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Internal Chaos -- Artist's self-portrait series

6. Much of your work to-date is based on self-portraits, can you explain why?

The majority of my work is not self-portraits, but because they are usually the most intense, they seem to stand out the most. When you paint a self-portrait, you are expressing yourself on the deepest level. I actually cringe at the thought of painting self-portraits, which is also why I do them. It is the most self-exposing and vulnerable subject matter an artist can share. I painted a series of five of them when I was blocked regarding what I wanted to express, and they helped me break that block. That was over two years ago, and now I am painting my first self-portrait since then to break way for a new era. Self portraits are extremely scary, but perfect for digging within to find out what you truly want to express in any given moment.

7. As a painter, can you explain what it feels like when you stand in front of a blank canvas?

It is exciting, exhilarating and nerve-racking! I feel a huge build up of creative energy that is about to release. It is intense, but fun and freeing. It is actually one of my favorite parts of the painting process because there are no expectations, restraints or accidents. It is simply movement and expression.

8. Can you explain your particular and unique style of painting?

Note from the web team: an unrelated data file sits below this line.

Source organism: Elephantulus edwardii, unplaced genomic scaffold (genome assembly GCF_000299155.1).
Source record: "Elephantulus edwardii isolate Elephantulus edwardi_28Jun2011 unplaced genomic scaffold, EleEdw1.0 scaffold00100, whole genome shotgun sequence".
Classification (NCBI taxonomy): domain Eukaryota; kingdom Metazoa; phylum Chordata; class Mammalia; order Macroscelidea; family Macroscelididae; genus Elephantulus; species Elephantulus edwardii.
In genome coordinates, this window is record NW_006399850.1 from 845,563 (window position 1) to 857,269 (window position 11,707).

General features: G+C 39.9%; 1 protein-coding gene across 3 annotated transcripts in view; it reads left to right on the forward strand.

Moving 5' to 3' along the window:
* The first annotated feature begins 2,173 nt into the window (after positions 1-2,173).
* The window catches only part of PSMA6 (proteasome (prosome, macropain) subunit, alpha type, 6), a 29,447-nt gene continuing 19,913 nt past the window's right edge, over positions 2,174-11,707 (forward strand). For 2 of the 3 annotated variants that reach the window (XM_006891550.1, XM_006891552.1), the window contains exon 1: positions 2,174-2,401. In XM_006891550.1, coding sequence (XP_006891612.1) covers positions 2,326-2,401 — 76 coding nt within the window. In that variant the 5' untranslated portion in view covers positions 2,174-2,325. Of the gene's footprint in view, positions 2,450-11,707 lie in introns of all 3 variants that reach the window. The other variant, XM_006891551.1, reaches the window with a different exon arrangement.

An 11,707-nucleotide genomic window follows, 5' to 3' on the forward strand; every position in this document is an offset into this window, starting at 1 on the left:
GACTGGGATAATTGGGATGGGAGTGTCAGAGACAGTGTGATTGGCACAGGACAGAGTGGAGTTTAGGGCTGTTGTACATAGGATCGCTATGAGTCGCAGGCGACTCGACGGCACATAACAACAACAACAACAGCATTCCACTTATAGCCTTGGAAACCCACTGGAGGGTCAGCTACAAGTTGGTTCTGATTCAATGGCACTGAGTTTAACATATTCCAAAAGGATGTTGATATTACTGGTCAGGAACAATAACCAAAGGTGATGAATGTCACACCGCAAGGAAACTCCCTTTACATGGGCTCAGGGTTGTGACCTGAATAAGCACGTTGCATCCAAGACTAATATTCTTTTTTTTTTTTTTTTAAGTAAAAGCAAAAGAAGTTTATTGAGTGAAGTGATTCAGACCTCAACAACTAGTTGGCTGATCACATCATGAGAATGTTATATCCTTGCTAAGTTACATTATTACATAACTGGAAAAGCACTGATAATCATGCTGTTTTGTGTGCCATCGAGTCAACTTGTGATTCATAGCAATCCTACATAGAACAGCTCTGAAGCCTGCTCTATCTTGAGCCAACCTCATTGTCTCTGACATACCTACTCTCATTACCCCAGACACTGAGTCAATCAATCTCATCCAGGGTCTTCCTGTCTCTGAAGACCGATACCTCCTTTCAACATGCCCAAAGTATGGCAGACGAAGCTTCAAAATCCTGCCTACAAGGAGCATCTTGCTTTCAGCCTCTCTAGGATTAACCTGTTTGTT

I paint in a very broad range of styles -- from abstract expressionism to realism. I think my most interesting style of painting came through in my Internal Conflict paintings. In these, I combined my expressive style with a streak of realism going through. Expressive brushstrokes display an abstract, emotional, and spiritual dimension, while realism offers you a description of the physical and material world. Since both dimensions exist, I wanted to display them in one painting. This way, I can portray what is happening on an internal and external level.

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FivePointz Mural of Bradley "Chelsea" Manning

9. How does a fine arts painter find herself now contributing to the iconic FivePointz street art genre?

I wouldn't strictly categorize myself as a fine arts painter. I am just a painter, who happens to paint paintings that can be considered fine art. I am truly inspired by the street art genre, and as a lifelong painter, I am going to paint in every different avenue that I find inspiring. Street art is totally cool, and totally different from the fine art you see in galleries. There are no rules to be followed... actually, it seems rules in street art are made to be broken. It is simply self-expression free for the public to see. I wanted to paint a mural of Bradley Manning in support "him," free speech and peace. Since starting it, Bradley has come out as a female, preferring to be called Chelsea Manning. I am changing her into Chelsea this weekend. I am more than happy and honored to show this hero respect and love.